This is the first post in a 4-part series on “Why the Healthcare Sector Has to Focus on Major Gifts Now!”
We have been working with the American Cancer Society (ACS) for over three years now. In that time, they have doubled mid and major gift revenue. One day, I’ll write in detail about how they did it, but the big point is that a few years ago they realized they need to invest in major gifts, got leadership to embrace the concept, and had the will and determination to get it done.
ACS had been heavily reliant on direct-response, event, and peer-to-peer fundraising for a vast majority of their contributed revenue. Thankfully, they had internal champions who knew they needed to diversify their revenue streams.
These leaders gathered support across the organization to make this change, unknowingly right before the COVID-19 pandemic occurred, and their foresight and determination has led to incredible and enviable growth for their organization.
Their story is what inspired me to write specifically to all healthcare-related charities. Now is the time to start focusing on mid, major, and planned giving.
I’ll be blunt: your health-related organization is way too reliant on transactional fundraising. Or maybe you don’t even focus on individual fundraising at all. I’m not alone in this thinking. Go on the website for the Association for Healthcare Philanthropy and read the many articles imploring its members to start focusing on raising major gifts from individuals, reduce the number of events, and move beyond just relying on direct-response, and/or peer-to-peer fundraising for most of your revenue.
Now, I want to make it absolutely clear that we are not against any of those types of fundraising. But the amount of resources, investments, and energy on them is overly skewed versus the investment in mid, major, and planned giving.
It’s even more perplexing to Richard and me why more healthcare charities are not making more of an investment in mid, major, and planned giving, when we know donors want to give beyond their transactional gifts.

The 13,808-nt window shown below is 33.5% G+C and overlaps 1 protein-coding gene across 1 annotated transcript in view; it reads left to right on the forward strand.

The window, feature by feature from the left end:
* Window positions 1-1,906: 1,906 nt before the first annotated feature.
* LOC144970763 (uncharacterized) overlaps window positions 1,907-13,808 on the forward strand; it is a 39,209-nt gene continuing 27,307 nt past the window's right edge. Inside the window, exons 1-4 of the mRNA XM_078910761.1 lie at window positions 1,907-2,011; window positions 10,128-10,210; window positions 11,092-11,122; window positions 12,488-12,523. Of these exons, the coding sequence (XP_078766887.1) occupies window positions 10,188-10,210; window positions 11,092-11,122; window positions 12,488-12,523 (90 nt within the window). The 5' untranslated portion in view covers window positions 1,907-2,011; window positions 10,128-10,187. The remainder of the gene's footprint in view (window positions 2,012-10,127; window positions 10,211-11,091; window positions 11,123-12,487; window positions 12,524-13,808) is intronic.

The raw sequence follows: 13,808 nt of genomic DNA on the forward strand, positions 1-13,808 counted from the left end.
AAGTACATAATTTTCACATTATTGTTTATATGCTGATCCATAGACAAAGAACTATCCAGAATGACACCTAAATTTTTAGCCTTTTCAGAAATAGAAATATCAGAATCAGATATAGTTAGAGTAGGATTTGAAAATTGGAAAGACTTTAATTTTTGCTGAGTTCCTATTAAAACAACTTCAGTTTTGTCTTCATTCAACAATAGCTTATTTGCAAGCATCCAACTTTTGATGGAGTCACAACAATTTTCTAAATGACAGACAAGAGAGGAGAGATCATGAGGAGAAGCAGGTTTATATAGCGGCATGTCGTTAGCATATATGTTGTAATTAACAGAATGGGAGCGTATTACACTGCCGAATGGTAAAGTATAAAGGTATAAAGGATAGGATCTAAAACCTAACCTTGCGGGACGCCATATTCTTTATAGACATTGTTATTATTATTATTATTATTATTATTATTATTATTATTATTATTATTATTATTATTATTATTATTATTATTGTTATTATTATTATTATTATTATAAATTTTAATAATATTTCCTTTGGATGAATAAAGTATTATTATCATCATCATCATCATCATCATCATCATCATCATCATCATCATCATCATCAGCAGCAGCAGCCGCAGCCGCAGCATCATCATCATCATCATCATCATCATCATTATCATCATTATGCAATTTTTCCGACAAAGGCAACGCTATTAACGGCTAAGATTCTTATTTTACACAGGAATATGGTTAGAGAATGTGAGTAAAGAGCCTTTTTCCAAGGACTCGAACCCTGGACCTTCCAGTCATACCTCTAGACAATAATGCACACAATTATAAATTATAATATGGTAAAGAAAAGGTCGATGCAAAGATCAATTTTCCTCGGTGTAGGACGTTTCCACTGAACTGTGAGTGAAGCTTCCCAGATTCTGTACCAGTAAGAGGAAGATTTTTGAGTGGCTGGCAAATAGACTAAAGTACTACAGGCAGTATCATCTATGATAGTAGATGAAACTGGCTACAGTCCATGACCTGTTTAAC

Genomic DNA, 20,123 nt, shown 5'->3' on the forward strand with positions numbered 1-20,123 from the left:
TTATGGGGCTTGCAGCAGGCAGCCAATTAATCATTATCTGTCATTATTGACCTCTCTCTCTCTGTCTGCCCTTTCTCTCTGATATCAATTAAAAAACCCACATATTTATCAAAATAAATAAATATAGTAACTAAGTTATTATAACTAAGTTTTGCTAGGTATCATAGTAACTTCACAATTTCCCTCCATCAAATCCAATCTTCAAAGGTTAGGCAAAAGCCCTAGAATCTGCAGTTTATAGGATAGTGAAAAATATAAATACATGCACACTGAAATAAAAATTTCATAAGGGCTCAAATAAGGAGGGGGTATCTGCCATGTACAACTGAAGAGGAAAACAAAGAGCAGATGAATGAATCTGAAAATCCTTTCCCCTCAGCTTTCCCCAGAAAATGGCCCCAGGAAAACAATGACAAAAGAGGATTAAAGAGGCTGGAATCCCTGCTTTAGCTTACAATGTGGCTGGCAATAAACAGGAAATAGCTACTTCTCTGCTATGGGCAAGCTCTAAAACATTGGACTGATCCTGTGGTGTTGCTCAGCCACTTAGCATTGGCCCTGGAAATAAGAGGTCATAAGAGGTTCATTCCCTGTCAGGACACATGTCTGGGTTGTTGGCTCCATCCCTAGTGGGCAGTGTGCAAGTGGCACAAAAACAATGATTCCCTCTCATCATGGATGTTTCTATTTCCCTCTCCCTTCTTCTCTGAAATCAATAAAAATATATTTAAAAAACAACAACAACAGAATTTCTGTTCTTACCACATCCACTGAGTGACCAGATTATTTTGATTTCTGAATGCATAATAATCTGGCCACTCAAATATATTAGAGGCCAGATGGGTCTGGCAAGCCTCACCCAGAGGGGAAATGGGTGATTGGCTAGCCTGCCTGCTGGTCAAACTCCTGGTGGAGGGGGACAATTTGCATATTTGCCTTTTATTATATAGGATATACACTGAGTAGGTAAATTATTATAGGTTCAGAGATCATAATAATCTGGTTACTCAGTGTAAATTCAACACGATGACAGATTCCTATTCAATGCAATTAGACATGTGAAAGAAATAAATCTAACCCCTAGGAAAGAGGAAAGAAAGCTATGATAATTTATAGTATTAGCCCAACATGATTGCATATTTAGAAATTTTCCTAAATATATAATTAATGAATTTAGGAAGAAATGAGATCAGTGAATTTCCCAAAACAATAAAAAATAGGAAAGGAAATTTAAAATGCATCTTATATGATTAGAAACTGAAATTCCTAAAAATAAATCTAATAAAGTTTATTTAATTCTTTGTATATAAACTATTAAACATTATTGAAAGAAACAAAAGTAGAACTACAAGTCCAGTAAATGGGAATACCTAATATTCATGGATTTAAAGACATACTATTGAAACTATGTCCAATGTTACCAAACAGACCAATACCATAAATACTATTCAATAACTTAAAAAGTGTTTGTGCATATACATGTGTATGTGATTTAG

How do we know this? Because every organization (not just the American Cancer Society) that we have worked with who is either heavily cultivated by direct-response, peer-to-peer, or events fundraising – we’ve seen them greatly increase their net revenue after creating or investing in major gifts.
Why? Because the organization is finally allowing donors to give at those levels of giving. Wait, what? “I don’t get that Jeff. What do you mean, allowing?”
We see this in almost every health charity data assessment we conduct. There are massive numbers of donors giving the same amount every year, whether it’s $1,000 or $5,000. No one is cultivating these donors. So, the donor, who loves the mission, just gives at that amount… year after year, after year.
Then finally, someone reaches out to them, gets to know their passions and interests, starts communicating with the donor as they requested, and then presents compelling offers based on the donor’s interest in the charity’s priorities.
Guess what happens? A $200,000 gift comes in from a previous $1,000 a year donor! It’s like unscrewing a bottle cap from a shaken-up soda bottle. Donors start giving to their potential.
It’s amazing what happens when you start talking to your donors. First, they will be in shock. I cannot tell you how many donors tell mid-level officers something like, “In all my 20 years of giving, I’ve never had anyone call me!”
By focusing on and investing in mid, major, and planned giving today, you will be setting up your organization for long-term growth.
If the American Cancer Society hadn’t decided they needed to change course, they would be losing tens of millions of dollars in revenue. Revenue that is going straight to cancer research and care. But, not only that; they’re also now set up for raising hundreds of millions in the years to come.
You can do this too. Do you have the will and desire to change the current path of transactional fundraising and move to transformational? The American Cancer Society did it, and I know you can too!